ars moriendi

The Art of Dying was simple at one time, in the long history of man. You were born, you lived, you died and this was the accepted course of your life. Medical doctors were sparse and medications were few. Solutions were not readily available foe whatever might ail you. Granted some people did not live long lives, however, their lives were lived within the family unit and their life had purpose until the end. Was there fear? yes. Was there pain? yes, however, most were stoic in managing to keep their pain to themselves to “spare” their loved ones.

In the medieval version, which was published in Latin, people thought death “should be accepted stoically, without fear of-or self-pity or hope for anything more.” Other matters to attend to were asking God for forgiveness, reaffirming one’s faith, repenting one’s sins and letting go of one’s worldly possessions and desires were crucial. The families were advised to pray and to ask questions of the dying so that they would be in the right frame of mind when death arrived. Last words, according to The Art of Dying, were precious and were words of reverence to hold in the sacred places of your heart.

Is this the way we approach death today? No. The main prescription, when given a diagnosis of a terminal illness, is lots of options with the main one being Hope. Doctors Hope that one of the options will extend your life and many have extended lives for years, however the end is always the same The years left after a terminal diagnosis could be better charted, in my opinion, if the patient were asked certain questions by a very sensitive, experienced person in hospice care. The questions to be answered by the patient, according to Dr. Gould as written in Being Mortal by Atul Gawande are:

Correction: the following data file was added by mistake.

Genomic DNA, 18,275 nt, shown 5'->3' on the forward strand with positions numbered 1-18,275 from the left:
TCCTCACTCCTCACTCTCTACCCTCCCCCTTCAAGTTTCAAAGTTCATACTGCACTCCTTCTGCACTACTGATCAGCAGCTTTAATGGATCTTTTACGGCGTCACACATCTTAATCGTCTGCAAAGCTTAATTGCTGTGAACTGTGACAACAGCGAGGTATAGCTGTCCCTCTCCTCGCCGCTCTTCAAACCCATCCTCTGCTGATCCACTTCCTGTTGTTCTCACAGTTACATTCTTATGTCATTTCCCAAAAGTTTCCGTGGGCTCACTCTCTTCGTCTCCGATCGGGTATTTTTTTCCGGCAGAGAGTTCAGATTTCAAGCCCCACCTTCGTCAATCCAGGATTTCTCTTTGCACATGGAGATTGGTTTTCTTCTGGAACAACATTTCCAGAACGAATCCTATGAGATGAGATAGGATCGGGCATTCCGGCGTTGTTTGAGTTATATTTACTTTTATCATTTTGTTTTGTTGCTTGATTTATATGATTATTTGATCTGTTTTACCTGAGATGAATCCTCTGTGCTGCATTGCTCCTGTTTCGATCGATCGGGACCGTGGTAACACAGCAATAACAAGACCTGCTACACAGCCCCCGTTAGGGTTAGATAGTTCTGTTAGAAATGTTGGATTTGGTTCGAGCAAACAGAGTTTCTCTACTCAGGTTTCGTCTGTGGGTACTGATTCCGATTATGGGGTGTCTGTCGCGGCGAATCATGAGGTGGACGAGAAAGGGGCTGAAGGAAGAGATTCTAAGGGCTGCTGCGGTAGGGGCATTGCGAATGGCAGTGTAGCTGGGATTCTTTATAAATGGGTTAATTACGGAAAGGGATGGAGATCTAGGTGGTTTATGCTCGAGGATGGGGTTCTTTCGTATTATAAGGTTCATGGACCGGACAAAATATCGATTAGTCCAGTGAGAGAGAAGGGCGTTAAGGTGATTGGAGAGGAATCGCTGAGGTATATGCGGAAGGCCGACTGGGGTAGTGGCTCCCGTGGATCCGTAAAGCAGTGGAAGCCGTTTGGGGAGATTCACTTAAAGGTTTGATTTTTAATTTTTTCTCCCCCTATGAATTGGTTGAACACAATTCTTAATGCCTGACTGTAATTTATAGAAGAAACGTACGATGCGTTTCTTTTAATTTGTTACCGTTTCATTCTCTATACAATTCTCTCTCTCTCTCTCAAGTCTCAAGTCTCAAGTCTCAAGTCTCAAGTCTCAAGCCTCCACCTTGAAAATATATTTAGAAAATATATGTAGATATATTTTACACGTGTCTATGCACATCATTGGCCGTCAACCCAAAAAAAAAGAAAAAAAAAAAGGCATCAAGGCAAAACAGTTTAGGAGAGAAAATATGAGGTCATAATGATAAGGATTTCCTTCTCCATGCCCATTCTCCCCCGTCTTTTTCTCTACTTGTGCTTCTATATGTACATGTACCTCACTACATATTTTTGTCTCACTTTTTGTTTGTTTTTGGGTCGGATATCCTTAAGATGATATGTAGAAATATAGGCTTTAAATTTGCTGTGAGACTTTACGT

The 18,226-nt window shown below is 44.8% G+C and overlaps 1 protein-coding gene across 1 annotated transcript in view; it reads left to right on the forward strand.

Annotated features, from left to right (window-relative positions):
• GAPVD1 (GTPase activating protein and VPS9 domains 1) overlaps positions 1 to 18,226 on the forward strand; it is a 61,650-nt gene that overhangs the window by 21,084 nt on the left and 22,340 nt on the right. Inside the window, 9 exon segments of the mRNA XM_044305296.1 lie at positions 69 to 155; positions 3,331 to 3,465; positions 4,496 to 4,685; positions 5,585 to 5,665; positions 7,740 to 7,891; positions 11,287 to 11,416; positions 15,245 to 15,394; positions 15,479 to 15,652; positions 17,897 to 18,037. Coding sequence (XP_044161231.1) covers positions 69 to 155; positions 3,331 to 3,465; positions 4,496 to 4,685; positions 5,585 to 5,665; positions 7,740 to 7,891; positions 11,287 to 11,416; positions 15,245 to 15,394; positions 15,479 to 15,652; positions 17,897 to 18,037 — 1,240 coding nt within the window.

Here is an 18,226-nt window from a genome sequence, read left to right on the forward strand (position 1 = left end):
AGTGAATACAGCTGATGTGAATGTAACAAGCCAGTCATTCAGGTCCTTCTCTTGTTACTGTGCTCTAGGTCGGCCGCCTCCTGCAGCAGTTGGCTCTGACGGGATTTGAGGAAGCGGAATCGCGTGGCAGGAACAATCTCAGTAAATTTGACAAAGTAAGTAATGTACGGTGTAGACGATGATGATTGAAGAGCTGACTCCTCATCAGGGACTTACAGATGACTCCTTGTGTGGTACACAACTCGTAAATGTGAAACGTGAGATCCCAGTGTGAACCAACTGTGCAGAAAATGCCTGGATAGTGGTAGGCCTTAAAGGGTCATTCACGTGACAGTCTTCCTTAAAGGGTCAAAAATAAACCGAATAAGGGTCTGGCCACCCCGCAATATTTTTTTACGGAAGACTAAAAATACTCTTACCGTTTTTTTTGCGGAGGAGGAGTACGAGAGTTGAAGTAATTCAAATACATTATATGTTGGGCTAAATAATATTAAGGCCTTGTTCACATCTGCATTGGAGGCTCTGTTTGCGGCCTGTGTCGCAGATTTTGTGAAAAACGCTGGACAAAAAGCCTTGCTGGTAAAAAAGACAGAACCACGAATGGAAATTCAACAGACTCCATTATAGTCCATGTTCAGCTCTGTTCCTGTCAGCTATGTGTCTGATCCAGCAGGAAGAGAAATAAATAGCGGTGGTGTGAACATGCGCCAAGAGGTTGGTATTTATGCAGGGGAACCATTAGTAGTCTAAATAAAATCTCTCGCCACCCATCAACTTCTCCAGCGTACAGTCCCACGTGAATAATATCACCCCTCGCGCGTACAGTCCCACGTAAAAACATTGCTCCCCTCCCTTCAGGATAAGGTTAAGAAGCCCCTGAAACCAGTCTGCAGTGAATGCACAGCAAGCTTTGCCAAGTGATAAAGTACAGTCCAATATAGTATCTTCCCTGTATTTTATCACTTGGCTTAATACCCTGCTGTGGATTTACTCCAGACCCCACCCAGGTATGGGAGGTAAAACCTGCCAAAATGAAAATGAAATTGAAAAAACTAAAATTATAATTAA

1. Do you want to be resuscitated?
  2. Do you want aggressive treatments such as intubation and mechanical ventilation?
  3. Do you want antibiotics?
  4. Do you want tube or intravenous feeding if you can’t eat on your own?

Having an advanced directive makes it easier for everyone, even though having one does not mean that Hope has been abandoned. Yet, without the answers to these questions the family may not know what you would want for your life and chaos can cost minutes of time that could have been spent saying “I love you” and saying goodbye.

There are so many differing opinions on this subject and so much information “out there” that it is difficult to plow through the research and find what will work for you. Yet, in the end, after all the clinical trials, the “options”, when they all run out, will you ask yourself if the quantity of time you spent with your loved one and the pain endured was worth all the “options” pursued or would you rather have spent quality time at the end and lived each minute in the moment?

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